** I feel angry (again, because they’re not sure why they are sticking to a particular rigid boundary).

The goal when I’m working with clients one on one or presenting a workshop on boundaries is to move clients away from boundaries that keep them stuck to more flexible boundaries that allow them freedom and choice.

Flexible Boundaries When a person has flexible boundaries it doesn’t mean that they change with the wind.  It simply means they are set with love, intention and self awareness, and that they get to choose what to let in or what to block out.  They are at choice.   These are the strongest healthiest boundaries.

Now, listen to what clients with clear, well-thought-out, flexible boundaries often say:

**I live with intention,

**People respect me more (ironically),

**I know what’s important to me and I honor that,

**People know they can count on me,

**I feel at peace,

**I feel comfortable with myself and my choices.

What a difference!

So what do you choose?  Do you choose the struggle of living without boundaries?  Or do you choose the power of taking control of your choices and of yourself?

And, remember, the strongest and healthiest boundaries are set from love not fear.

Stay tuned for my next newsletter where we’ll explore boundary types and areas to look at when setting your boundaries.

And, check out this free download of questions to help you determine where you might need stronger, healthier boundaries in your life.   You can access it here:  http://www.encompass-coaching.com/OrderCreatingBoundaries

Good luck & have fun playing with these concepts.

Erin

Hey, don’t keep this information to yourself! If you like what you read here, pass it along! Just share this article using the links below!

Apr 152016
 

 

We all mess up.

It’s part and parcel of being a human being.

You miss a deadline;

You flub a speech;

You hurt feelings;

You fail a test;

You forget important dates or events;

You blow an important job interview;

You send a nasty email out of anger;

It happens.

How you handle mistakes or failures makes a big difference.

When you beat yourself up, rehashing the situation, over and over, like a movie reel playing the same old scene in your head, you tend to stay stuck.  And although it’s healthy to acknowledge mistakes, when you stay in that space, it can quickly become toxic.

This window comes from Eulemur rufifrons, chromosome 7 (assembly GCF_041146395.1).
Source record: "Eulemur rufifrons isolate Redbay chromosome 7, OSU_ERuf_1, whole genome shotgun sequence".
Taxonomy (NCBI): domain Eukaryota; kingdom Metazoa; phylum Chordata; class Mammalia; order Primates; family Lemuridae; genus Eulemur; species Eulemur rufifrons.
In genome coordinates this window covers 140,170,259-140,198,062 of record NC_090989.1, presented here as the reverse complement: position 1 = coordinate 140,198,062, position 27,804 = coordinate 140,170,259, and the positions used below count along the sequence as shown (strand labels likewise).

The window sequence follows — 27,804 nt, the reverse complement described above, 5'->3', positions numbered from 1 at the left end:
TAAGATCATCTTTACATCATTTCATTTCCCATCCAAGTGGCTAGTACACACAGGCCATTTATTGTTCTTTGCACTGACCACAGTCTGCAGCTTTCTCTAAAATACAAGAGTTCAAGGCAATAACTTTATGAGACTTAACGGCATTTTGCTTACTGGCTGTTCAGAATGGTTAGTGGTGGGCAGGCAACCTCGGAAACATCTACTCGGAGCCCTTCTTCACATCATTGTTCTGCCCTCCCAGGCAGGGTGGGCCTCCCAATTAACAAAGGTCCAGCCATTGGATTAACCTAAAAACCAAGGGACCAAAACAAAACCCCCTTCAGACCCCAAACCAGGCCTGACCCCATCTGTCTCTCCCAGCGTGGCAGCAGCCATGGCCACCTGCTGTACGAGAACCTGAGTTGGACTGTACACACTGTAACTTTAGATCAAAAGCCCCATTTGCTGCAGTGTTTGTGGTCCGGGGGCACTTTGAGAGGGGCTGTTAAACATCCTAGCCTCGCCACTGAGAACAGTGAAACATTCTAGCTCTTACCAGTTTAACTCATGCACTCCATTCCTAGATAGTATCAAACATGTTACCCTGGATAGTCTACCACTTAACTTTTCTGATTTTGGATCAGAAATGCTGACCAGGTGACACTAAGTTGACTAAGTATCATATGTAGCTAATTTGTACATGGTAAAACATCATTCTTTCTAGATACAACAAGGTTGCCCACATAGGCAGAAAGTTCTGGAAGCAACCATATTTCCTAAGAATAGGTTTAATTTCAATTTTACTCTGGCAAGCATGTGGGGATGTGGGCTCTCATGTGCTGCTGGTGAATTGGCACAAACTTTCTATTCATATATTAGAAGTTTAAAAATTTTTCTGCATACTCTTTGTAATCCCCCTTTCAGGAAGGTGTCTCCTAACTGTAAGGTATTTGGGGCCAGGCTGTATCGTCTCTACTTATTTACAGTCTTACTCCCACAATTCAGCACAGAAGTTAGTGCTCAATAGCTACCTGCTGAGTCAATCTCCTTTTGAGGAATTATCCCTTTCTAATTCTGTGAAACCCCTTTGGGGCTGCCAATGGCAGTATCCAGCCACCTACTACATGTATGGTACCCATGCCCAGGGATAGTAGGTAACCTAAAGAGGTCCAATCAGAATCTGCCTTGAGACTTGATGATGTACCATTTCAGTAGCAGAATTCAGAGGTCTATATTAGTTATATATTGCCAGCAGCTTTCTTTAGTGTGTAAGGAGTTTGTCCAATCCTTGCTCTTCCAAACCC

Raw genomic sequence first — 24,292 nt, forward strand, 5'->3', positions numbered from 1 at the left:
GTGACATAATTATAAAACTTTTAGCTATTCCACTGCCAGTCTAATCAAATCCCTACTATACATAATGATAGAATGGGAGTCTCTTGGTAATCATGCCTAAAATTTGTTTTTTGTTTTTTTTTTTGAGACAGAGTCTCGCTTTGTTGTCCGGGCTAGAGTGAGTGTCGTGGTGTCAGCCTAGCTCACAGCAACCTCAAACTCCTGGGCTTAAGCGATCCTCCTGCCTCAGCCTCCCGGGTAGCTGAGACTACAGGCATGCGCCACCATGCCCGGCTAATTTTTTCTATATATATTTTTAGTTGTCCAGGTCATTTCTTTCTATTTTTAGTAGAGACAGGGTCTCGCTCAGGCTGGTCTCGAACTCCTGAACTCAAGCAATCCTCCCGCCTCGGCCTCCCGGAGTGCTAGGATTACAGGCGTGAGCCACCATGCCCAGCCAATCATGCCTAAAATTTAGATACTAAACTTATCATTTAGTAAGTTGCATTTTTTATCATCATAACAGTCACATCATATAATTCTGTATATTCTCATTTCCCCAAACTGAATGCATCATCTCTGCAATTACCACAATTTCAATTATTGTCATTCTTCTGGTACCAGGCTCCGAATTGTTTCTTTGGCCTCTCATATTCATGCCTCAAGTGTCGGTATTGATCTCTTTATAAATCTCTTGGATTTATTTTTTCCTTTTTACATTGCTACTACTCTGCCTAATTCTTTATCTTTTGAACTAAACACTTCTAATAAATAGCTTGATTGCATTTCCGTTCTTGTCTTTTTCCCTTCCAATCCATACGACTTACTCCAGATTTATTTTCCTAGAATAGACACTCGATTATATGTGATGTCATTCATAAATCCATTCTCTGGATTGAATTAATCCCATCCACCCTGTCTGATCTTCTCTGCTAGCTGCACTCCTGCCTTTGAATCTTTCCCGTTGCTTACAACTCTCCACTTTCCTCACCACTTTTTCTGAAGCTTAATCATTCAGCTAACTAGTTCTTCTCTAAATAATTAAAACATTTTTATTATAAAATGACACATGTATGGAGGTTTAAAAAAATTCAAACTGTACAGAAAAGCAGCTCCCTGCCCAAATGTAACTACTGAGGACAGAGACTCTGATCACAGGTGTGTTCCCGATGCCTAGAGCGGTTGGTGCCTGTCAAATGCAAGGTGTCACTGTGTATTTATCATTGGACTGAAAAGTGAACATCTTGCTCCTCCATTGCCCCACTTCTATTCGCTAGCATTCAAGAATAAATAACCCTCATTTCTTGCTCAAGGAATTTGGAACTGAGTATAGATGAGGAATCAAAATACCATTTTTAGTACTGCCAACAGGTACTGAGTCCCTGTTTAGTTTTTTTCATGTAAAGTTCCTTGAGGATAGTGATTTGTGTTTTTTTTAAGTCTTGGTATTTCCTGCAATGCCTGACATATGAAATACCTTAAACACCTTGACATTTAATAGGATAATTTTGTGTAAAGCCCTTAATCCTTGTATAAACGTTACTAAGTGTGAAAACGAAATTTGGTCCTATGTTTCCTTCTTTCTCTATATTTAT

Choosing to find the opportunity in the failure, on the other hand, empowers you, enhances your resilience and creativity, and allows you to learn, grow and make better or different choices in the future.

Here are a few tips to help you process failures and move forward:

ONE

Ask, what’s the learning for me here?   What can I take away from this and do differently next time?

There is always learning in every failure, every mistake.  Isn’t that magnificent?!

Take time to discover the learning, and then use that learning as you continue to move forward.  Maybe you need to tighten your schedule, or say NO more often, or maybe you need to hire an assistant (or delegate) to relieve some of your workload.  The learning is yours, and it’s there for you if only you take the time to seek it.

TWO

Own it.  Some failure is due to others’ actions and some is due to our own.  Acknowledge your role in the failure. No one likes an excuse-maker, or a blamer, so own your role, make amends, if necessary.

Then, give yourself the space and time to pick apart what went wrong; take an honest account of the situation.  This isn’t a license to dwell and brood.  This is time to really, honestly, authentically reflect on what went wrong so that you can keep from making the same mistake next time.

THREE

Shift your perspective. Most of us look at failure as the worst thing that can possibly happen.  Not so (from my perspective).  Failure is evidence that you are moving forward, taking risks, and stretching yourself.  Growing.

Everyone makes mistakes.  Lighten up on yourself (and others!).  The key is the learning you take away and then moving forward and using that learning to take better action.

FOUR

Acknowledge your progress.  Too often we are so focused on our lack of progress that we fail to acknowledge how far we’ve come, all that we’ve accomplished.  Take the opportunity to write down all of your accomplishments, all of your strengths, all of your learning’s and discoveries.  You might just be amazed at all the great stuff you’ve learned and accomplished, despite a failure or two!

FIVE

Be easy on yourself.  I’m going to say it again (in case you didn’t hear me the first time); we all make mistakes.  Are you going to continue to grow, try, learn and expand by being hard on yourself?  Probably not.  Well at least not with ease and grace.  So go easy on yourself; pat yourself on the back for trying something new, stretching beyond your comfort zone, being honest.

And remember, “Failure is the opportunity to begin again more intelligently.”  Henry Ford

Good luck & have fun playing with these concepts.

Erin

And, hey, don’t keep this information to yourself! If you like what you read here, pass it along! Just share this article using the links below!